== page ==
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What is Swap Memory in Linux?

For every operating system, there is a dedicated amount of RAM available that makes the processing of a program possible. However, the amount of this RAM is limited which is why RAM cannot hold a bulk of data in it. Therefore, there should be a backup option available which can support RAM whenever it runs out of memory.

This concept holds for the Windows operating system as well as for Linux. In Windows OS, whenever RAM has an insufficient amount of memory to hold a process, it borrows some amount of memory from the secondary storage. This borrowed memory is known as Virtual Memory. Similarly, whenever RAM runs out of memory in Linux, it borrows some memory from the secondary storage to store its inactive content.

In this way, the RAM finds sufficient space to hold a new process within it. Here, the borrowed space from the hard disk is called Swap Memory. In this article, we will try to learn the concept of swap memory in detail.

Working of Swap Memory:

As explained above, swap memory is the dedicated amount of hard drive that is used whenever RAM runs out of memory. There is a memory management program in Linux that takes care of this process. Whenever RAM is short of memory, the memory management program looks for all those inactive blocks of data present in RAM that have not been used for a long time.

When it successfully finds those blocks, it shifts them into the swap memory. In this way, the space of RAM is freed up and hence it can be utilized for some other programs that need processing on an urgent basis. The concept of swapping is very much similar to the concept of paging used in the Windows operating system.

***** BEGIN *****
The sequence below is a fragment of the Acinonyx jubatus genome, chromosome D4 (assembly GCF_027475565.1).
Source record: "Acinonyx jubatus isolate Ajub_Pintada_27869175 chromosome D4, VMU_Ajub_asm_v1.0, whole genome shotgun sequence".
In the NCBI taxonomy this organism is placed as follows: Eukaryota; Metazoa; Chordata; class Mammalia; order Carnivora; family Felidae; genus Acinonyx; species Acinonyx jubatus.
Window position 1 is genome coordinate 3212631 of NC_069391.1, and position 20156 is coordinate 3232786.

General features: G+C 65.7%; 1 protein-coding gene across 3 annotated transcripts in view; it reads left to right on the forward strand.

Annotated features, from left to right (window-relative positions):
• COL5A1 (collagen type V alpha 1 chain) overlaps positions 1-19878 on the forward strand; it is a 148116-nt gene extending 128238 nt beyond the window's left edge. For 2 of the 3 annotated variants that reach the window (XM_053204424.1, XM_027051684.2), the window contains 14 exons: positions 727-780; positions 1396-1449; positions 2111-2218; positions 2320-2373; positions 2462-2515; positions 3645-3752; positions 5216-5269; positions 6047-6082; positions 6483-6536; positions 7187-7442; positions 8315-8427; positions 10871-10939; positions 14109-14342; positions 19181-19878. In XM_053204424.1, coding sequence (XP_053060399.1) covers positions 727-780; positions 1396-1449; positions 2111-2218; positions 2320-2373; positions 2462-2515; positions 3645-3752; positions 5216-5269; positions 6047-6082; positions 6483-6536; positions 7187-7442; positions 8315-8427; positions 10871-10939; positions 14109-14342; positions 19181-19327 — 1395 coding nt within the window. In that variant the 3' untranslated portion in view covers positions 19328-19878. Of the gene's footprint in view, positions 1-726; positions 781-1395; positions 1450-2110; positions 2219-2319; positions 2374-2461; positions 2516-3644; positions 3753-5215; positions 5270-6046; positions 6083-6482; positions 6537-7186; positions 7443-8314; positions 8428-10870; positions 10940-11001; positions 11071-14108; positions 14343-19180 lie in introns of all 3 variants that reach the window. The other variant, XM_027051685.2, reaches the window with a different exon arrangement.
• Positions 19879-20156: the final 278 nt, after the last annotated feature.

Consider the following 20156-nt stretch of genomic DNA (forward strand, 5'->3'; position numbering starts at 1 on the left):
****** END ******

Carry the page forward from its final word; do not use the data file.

Types of Swap Memory:

Typically there are two different types of swap memory which are mentioned below:

  • Swap Partition- This is the default type of swap memory which is in fact, a hard drive partition that is dedicated to swapping.
  • Swap File- This is a self-created type of swap memory. Whenever there is no sufficient amount of space left in the hard drive to create a swap partition, a swap file is manually created for swapping the inactive contents of RAM into it.

What should be the Ideal Frequency of Swapping?

Linux allows us to set the frequency of swapping on our own i.e. how frequently the process of swapping should take place. You can set the value of swapping between 0 and 100 depending upon your requirements. A low-frequency value of swapping means that the process of swapping will take place very rarely only when it is needed whereas a high-frequency value of swapping means that the swapping process will occur quite often. However, the default and recommended value of swapping frequency is 60.

Benefits of using Swap Memory:

By learning the working of swap memory, we can easily perceive the benefits of using it. However, some of the main benefits of using swap memory are listed below:

  • It can easily hold those inactive blocks of RAM that are hardly used once or twice and then they are never used. The freed up RAM can then be used to hold more programs that have a higher priority.
  • It prevents RAM from running out of space.
  • It acts as a backup for enhancing the actual space of RAM.
  • It allows you to run heavy applications more conveniently that require a large amount of RAM.
  • During the process of hibernation, all the contents of RAM are written on the swap memory. Therefore, it is essentially required for the hibernation process to take place successfully.
  • It enhances the overall performance of your system.


In this article, we have learned the usage and working swap memory along with its numerous benefits. Swap memory acts as a backup option for RAM when it runs short of space. We all know that we cannot have an infinite amount of RAM however; we do realize that today’s high-end applications require a large amount of RAM to operate smoothly. Therefore, we must have a sufficient amount of RAM to avoid our applications from crashing.

Also, there is a cost associated with adding in more RAM whereas there is no cost of using swap memory. Moreover, additional RAM can also be plugged in up to a certain limit depending upon your hardware. Hence, the only option we are left with is to use swap memory which can make our system work very efficiently without any cost.

About the author

Karim Buzdar

Karim Buzdar holds a degree in telecommunication engineering and holds several sysadmin certifications. As an IT engineer and technical author, he writes for various web sites. He blogs at LinuxWays.